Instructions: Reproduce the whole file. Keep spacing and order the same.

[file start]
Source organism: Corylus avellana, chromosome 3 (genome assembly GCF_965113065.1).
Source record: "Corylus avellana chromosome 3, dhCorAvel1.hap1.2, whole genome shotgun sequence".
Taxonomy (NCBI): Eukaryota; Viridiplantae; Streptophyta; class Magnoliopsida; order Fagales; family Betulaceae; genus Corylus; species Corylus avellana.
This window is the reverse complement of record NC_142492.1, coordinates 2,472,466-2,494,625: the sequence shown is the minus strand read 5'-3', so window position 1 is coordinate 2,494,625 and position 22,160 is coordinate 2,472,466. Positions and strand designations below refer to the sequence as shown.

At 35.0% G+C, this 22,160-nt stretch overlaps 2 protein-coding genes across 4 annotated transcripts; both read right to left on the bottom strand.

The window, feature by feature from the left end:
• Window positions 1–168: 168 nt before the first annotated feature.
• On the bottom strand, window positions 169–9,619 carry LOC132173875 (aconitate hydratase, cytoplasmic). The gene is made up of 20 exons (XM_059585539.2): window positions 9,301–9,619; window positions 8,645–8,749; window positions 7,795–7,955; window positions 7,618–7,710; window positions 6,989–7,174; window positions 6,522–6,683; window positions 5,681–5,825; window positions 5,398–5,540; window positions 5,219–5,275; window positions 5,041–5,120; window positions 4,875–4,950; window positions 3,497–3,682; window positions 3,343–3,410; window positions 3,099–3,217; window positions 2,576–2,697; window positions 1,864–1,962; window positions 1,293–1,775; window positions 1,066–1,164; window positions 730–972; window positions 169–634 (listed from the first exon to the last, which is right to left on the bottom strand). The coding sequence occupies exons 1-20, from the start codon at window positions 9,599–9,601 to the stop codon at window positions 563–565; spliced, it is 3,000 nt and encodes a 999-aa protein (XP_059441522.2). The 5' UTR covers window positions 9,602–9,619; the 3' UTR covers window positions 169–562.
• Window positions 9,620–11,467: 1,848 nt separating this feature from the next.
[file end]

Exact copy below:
Source organism: Corylus avellana, chromosome 3 (genome assembly GCF_965113065.1).
Source record: "Corylus avellana chromosome 3, dhCorAvel1.hap1.2, whole genome shotgun sequence".
Taxonomy (NCBI): Eukaryota; Viridiplantae; Streptophyta; class Magnoliopsida; order Fagales; family Betulaceae; genus Corylus; species Corylus avellana.
This window is the reverse complement of record NC_142492.1, coordinates 2,472,466-2,494,625: the sequence shown is the minus strand read 5'-3', so window position 1 is coordinate 2,494,625 and position 22,160 is coordinate 2,472,466. Positions and strand designations below refer to the sequence as shown.

At 35.0% G+C, this 22,160-nt stretch overlaps 2 protein-coding genes across 4 annotated transcripts; both read right to left on the bottom strand.

The window, feature by feature from the left end:
• Window positions 1–168: 168 nt before the first annotated feature.
• On the bottom strand, window positions 169–9,619 carry LOC132173875 (aconitate hydratase, cytoplasmic). The gene is made up of 20 exons (XM_059585539.2): window positions 9,301–9,619; window positions 8,645–8,749; window positions 7,795–7,955; window positions 7,618–7,710; window positions 6,989–7,174; window positions 6,522–6,683; window positions 5,681–5,825; window positions 5,398–5,540; window positions 5,219–5,275; window positions 5,041–5,120; window positions 4,875–4,950; window positions 3,497–3,682; window positions 3,343–3,410; window positions 3,099–3,217; window positions 2,576–2,697; window positions 1,864–1,962; window positions 1,293–1,775; window positions 1,066–1,164; window positions 730–972; window positions 169–634 (listed from the first exon to the last, which is right to left on the bottom strand). The coding sequence occupies exons 1-20, from the start codon at window positions 9,599–9,601 to the stop codon at window positions 563–565; spliced, it is 3,000 nt and encodes a 999-aa protein (XP_059441522.2). The 5' UTR covers window positions 9,602–9,619; the 3' UTR covers window positions 169–562.
• Window positions 9,620–11,467: 1,848 nt separating this feature from the next.